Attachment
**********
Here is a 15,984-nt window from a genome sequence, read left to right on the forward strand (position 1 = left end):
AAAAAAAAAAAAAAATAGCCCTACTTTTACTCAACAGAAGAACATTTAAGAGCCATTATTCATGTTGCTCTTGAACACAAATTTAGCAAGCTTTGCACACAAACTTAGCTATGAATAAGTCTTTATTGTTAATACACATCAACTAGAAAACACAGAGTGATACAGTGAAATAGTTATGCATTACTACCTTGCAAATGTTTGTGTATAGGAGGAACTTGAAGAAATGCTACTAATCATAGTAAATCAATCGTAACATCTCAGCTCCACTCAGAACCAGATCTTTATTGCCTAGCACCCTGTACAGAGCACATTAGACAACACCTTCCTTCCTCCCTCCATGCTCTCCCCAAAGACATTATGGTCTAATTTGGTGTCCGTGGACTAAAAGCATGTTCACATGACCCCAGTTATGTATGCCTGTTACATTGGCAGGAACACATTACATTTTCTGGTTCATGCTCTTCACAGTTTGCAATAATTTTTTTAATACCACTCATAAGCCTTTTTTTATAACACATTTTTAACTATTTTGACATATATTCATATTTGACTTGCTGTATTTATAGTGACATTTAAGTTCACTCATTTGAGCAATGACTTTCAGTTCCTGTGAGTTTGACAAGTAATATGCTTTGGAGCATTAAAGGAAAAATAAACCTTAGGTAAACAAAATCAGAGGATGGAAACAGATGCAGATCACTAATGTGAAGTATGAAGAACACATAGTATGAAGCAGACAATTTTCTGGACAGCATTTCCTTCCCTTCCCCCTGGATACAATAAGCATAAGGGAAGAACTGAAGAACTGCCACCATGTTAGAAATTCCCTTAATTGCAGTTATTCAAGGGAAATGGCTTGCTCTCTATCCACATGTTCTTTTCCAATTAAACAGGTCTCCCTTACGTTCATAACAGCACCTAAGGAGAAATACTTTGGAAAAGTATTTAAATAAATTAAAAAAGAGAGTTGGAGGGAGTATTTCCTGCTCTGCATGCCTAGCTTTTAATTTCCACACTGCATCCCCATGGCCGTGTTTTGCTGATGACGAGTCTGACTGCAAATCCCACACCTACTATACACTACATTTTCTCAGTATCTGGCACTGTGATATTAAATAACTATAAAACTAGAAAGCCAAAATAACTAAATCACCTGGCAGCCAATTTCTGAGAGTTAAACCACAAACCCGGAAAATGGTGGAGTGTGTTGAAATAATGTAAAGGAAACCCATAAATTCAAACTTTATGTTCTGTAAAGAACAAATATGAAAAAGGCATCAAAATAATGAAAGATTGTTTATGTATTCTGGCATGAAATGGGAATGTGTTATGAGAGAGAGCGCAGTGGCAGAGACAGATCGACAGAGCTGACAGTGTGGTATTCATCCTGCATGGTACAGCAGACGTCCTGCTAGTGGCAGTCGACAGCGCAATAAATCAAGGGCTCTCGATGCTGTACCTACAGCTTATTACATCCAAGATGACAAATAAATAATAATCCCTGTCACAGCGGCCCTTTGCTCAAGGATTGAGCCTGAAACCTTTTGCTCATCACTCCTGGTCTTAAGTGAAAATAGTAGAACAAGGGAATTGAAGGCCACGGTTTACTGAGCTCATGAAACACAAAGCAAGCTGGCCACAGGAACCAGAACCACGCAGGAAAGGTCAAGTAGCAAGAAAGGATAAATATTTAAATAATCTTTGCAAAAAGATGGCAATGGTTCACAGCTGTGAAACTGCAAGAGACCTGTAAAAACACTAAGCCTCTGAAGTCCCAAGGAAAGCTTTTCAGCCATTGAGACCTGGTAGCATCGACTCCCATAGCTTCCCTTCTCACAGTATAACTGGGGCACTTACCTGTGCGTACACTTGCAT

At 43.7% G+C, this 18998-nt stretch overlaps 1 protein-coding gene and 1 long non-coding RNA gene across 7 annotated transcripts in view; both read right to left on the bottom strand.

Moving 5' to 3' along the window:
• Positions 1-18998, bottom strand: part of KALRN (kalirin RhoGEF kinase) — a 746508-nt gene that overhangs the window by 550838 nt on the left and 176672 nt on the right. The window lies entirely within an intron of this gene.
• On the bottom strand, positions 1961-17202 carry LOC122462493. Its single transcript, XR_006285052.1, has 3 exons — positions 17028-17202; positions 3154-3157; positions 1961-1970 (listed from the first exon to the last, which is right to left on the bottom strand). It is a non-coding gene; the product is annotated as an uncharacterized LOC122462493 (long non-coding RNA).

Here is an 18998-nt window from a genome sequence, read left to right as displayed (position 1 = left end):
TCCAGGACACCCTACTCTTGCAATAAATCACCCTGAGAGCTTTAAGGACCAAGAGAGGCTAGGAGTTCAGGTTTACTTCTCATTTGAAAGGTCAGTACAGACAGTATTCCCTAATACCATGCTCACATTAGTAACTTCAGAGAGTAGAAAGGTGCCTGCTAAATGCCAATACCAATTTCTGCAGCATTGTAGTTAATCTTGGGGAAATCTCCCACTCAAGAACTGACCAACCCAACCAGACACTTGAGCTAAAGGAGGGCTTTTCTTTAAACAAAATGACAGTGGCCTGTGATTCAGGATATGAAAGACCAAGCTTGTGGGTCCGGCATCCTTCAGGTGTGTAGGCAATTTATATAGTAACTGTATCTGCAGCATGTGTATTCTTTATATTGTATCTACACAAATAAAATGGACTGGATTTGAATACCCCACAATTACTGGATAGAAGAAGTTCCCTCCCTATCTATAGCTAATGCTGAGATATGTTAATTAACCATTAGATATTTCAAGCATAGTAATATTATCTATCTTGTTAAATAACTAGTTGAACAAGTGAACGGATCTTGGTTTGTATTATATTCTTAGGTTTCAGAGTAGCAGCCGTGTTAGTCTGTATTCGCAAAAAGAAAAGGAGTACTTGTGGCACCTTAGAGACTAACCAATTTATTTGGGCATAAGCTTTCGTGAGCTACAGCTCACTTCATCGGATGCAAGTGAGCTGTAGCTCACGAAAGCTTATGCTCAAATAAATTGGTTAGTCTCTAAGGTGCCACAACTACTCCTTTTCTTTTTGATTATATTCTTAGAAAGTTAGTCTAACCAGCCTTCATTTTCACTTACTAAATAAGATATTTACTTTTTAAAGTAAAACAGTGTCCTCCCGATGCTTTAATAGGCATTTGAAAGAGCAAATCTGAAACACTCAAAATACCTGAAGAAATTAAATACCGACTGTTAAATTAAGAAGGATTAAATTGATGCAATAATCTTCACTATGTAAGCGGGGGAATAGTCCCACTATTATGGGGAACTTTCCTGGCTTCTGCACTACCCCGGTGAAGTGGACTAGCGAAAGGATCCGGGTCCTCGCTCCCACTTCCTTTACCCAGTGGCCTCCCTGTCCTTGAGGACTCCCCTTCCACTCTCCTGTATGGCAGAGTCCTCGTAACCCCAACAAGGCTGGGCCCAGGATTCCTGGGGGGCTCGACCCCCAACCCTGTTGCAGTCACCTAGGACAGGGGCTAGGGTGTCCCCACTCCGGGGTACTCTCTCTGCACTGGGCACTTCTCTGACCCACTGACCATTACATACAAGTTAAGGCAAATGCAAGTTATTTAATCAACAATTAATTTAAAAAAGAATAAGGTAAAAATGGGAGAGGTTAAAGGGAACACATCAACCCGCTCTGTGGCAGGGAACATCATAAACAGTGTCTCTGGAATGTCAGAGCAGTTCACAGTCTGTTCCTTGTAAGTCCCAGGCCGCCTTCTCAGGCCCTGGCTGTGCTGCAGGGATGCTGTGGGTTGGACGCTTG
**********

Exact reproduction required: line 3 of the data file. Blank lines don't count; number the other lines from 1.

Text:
At 43.7% G+C, this 18998-nt stretch overlaps 1 protein-coding gene and 1 long non-coding RNA gene across 7 annotated transcripts in view; both read right to left on the bottom strand.